As shown in Figure 7, the relationship between the MPI signal and x largely depended on the τ value in the low-pass filter [Equation (4)]. The dent at decreased with decreasing τ value. This appears to be mainly due to the increase in contamination of harmonics other than the third harmonics. In contrast, the CV value increased with decreasing τ value (Figure 8). Furthermore, as shown in Figure 2(b), the delay in the unit step response increases with increasing τ value, which will cause blurring in MPI [14] . Thus, it is important to select an appropriate value for τ in the low-pass filter by taking these factors into consideration.

As shown in Figure 9, when using multiple odd-numbered harmonics, the MPI signal at the center of the field-free region, i.e., was greater by a factor of approximately 2 compared to the case when only the third-harmonic signal was used, suggesting that the sensitivity of MPI can be increased by using multiple odd-numbered harmonics. Furthermore, when using multiple odd-numbered harmonics, the dent at decreased, which was observed when only the third-harmonic signal was used. These findings appear to be advantageous in correcting for the system function in the spatial domain and/or for reducing artifacts induced by such a dent, because the system function in the spatial domain can be approximated by a smoothly-changing function such as the Gaussian function.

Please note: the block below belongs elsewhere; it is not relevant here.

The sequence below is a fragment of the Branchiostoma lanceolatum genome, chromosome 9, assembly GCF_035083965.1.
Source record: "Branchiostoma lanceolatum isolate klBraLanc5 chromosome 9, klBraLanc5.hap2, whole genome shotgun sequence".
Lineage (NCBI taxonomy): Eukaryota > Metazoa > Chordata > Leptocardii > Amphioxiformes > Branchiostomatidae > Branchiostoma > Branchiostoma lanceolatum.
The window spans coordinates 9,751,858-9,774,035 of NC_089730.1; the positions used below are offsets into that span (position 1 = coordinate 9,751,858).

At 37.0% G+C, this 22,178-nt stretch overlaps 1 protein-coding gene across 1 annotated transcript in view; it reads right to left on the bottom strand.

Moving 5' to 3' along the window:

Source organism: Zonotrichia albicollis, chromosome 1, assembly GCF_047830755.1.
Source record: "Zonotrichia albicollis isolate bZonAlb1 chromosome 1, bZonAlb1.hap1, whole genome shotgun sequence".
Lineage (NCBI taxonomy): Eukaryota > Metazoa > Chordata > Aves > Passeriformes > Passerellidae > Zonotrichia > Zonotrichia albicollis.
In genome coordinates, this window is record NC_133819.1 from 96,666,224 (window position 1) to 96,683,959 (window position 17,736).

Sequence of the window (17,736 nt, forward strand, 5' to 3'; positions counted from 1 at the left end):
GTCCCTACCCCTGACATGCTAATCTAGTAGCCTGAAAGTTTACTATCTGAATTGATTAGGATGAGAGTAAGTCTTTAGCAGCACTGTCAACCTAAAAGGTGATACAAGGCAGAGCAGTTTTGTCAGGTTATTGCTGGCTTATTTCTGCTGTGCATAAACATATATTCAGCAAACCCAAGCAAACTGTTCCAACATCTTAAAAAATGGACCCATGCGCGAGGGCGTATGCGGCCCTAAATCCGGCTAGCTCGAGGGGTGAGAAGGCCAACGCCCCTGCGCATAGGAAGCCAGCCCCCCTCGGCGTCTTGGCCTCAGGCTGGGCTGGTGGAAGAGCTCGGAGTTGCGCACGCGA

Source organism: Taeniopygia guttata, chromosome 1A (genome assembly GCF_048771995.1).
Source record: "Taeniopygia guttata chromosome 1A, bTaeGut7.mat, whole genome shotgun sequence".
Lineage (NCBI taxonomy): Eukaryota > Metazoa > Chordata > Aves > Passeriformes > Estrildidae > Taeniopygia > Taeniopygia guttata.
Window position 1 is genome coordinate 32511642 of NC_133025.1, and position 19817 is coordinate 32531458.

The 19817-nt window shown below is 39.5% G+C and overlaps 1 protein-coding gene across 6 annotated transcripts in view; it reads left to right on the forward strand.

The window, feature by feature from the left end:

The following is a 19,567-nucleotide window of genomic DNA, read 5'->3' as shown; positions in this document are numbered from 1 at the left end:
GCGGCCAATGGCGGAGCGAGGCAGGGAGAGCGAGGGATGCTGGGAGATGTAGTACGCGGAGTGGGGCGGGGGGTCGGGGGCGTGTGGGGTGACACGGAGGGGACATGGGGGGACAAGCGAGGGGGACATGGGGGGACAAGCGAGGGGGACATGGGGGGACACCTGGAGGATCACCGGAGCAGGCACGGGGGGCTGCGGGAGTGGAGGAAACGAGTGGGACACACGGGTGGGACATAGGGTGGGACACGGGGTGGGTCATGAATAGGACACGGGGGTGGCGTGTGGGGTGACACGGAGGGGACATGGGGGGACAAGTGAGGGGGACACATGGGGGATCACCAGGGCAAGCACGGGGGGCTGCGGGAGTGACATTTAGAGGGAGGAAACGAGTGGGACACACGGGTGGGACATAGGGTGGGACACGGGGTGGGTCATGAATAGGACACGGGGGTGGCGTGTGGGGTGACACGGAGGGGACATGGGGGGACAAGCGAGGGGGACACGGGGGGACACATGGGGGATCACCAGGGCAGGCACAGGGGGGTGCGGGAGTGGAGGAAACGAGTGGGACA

We used the first-order RC low-pass filter for extracting the DC component of the signal after mixing (Figure 1), because it is one of the simplest low-pass filters. The transfer function and unit step response of this filter are shown for various τ values in Figure 2(a) and Figure 2(b), respectively. When steeper roll-offs towards higher frequencies are desired, they can be achieved by cascading multiple first-order RC low-pass filters, i.e., the higher-order RC low-pass filter.